World first eco-housing project gets milestone Q'town go ahead
Today could mark the beginning of a brand new kind of housing development, as a project linking native reforestation with development gets the go ahead at Arthur's Point near Queenstown.
Treespace, the brainchild of two Queenstown entrepreneurs, will become the first of its kind in New Zealand. It will consist of 55 house sections, the sale of which will support the planting of over 140,000 native beech trees.
Sam Chapman and Adam Smith are both a part of the Treespace project team (as well being key players in the Sherwood Hotel), and Chapman says it was overwhelming how much positive support they have had.
“We’re stoked. It’s pretty humbling to be honest and so great that the council has decided to take long-term, affirmative action.”
Chapman and Smith were key figures in purchasing the Mount Dewar property, which is 10 minutes outside Queenstown, for $12 million in 2017. They have been busy planting seedlings this year while waiting for the results of the crucial resource consent hearings.
Alongside regeneration, affordability (at least by Queenstown’s standards) is a priority for the development. Chapman says their aim is to get a section out for around $350,000, with the small pieces of land making this possible It is planned to offer a 10 year lease to buy plan in order to make it easier for people to cover the land purchase price.
“43 out of the 55 buildings are small-footprint cabins on a 100m2 site. We’re also looking at other mechanisms like lease-to-own, which means over 10 years people can invest in building a house, without the mortgage that changes the decisions they make around how they can live.”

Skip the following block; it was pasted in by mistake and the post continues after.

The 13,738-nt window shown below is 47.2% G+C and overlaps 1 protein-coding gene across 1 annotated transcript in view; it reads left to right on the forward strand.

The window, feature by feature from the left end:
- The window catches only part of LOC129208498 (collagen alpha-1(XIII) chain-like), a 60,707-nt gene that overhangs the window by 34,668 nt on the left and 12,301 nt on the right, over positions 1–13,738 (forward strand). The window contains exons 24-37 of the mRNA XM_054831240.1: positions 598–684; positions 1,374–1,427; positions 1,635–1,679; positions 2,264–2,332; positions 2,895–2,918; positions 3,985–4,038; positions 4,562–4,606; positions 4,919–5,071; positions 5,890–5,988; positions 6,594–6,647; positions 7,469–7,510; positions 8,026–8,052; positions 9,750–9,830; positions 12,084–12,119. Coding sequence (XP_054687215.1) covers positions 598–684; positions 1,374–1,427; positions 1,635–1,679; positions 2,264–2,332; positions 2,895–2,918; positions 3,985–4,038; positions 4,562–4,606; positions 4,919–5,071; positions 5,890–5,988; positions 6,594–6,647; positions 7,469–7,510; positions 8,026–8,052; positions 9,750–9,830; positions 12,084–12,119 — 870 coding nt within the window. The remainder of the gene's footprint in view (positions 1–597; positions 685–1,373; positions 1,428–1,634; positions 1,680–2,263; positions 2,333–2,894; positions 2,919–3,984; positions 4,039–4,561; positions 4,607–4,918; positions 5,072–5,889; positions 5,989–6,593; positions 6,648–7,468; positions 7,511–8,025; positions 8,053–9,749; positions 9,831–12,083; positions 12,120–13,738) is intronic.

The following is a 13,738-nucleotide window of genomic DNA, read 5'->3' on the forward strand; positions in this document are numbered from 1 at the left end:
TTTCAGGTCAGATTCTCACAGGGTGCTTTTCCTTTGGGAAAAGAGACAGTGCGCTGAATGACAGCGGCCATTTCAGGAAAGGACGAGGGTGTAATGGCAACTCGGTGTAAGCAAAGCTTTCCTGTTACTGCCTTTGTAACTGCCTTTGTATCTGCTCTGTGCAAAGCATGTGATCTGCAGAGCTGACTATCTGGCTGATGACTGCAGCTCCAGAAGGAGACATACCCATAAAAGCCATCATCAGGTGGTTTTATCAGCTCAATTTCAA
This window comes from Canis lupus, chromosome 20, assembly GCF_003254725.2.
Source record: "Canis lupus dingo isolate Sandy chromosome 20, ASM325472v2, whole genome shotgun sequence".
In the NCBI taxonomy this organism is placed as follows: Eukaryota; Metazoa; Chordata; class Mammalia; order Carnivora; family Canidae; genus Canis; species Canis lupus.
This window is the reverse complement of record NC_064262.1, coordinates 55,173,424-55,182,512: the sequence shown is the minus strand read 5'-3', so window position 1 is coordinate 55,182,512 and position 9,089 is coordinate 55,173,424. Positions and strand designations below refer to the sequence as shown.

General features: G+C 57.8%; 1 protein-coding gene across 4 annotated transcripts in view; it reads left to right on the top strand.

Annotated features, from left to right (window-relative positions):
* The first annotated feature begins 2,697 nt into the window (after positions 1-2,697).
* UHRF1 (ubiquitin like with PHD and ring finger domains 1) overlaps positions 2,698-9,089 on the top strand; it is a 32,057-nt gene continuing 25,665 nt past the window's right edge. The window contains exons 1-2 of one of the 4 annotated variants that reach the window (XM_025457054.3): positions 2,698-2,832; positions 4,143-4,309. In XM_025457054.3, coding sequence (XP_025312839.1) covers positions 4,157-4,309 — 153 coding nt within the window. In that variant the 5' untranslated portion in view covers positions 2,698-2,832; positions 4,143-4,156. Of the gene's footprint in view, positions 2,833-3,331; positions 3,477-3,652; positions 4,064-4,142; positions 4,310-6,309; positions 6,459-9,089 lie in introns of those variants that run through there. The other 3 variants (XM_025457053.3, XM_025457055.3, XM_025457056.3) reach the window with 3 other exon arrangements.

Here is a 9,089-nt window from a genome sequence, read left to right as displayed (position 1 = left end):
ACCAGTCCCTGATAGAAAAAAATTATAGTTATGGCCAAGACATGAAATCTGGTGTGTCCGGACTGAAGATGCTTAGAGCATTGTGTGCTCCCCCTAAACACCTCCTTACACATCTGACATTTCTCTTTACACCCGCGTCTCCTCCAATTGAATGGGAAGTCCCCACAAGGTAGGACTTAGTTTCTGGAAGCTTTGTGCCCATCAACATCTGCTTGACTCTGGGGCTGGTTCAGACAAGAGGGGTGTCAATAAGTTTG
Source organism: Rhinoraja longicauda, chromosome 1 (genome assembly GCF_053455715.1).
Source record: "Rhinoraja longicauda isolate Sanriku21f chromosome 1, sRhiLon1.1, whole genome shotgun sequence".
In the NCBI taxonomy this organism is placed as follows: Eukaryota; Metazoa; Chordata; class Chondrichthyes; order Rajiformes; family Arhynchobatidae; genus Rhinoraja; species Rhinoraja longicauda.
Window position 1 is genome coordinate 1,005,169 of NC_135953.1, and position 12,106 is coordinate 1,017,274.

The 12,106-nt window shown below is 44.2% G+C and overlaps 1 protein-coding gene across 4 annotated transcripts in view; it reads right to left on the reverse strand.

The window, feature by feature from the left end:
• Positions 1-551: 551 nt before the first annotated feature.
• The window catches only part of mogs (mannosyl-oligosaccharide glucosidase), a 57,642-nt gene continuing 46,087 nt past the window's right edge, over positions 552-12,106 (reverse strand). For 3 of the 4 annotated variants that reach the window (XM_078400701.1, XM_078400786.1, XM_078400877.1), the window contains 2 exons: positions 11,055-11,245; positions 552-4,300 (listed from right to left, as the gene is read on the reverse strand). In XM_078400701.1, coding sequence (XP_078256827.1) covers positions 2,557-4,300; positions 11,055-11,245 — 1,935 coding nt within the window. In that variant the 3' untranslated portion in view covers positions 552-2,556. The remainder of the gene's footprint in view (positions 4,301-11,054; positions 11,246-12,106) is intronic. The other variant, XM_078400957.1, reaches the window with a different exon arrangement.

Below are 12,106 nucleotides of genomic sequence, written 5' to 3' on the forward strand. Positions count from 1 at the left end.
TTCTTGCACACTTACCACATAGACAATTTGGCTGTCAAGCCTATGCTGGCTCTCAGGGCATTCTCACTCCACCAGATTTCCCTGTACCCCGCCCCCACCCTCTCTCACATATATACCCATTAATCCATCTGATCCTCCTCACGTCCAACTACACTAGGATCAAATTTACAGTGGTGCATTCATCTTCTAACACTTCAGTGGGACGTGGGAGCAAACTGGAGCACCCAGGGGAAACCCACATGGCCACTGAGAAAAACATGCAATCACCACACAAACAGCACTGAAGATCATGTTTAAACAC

The goal is to keep the footprint of each section as small as possible, and Chapman says that means there’ll be quite a few design controls in place.
“Those will include maximum heights, glazing allowances to make sure light spill is reduced and managed, and making sure natural, recessive materials and colours are used.”
Chapman says the priority now is getting hundreds of thousands of trees growing. “Last weekend we put down 40,000 seeds ready for germination, so between now and Christmas we need to get the basis of a nursery established onsite.”
“We need to run to meet nature’s deadlines. Having those trees ready, that creates permission for everything else to happen.
Chapman says he hasn’t heard of a project like this happening anywhere else in the world, but judging by the local support, people are in favour of their house deposit going towards reforestation.
He says while he doesn’t think there’s just one answer, Treespace is certainly showing that there are other ways of approaching things.
“From us it’s just a big thank you to everyone that’s supported it. Now we just do our damnedest to honour everyone’s trust in us.”
Read more about Treespace and see Adam Smith’s interview with Crux earlier this year.
Main Image: The key drivers behind the Treespace project - Sam Chapman (left) and Adam Smith.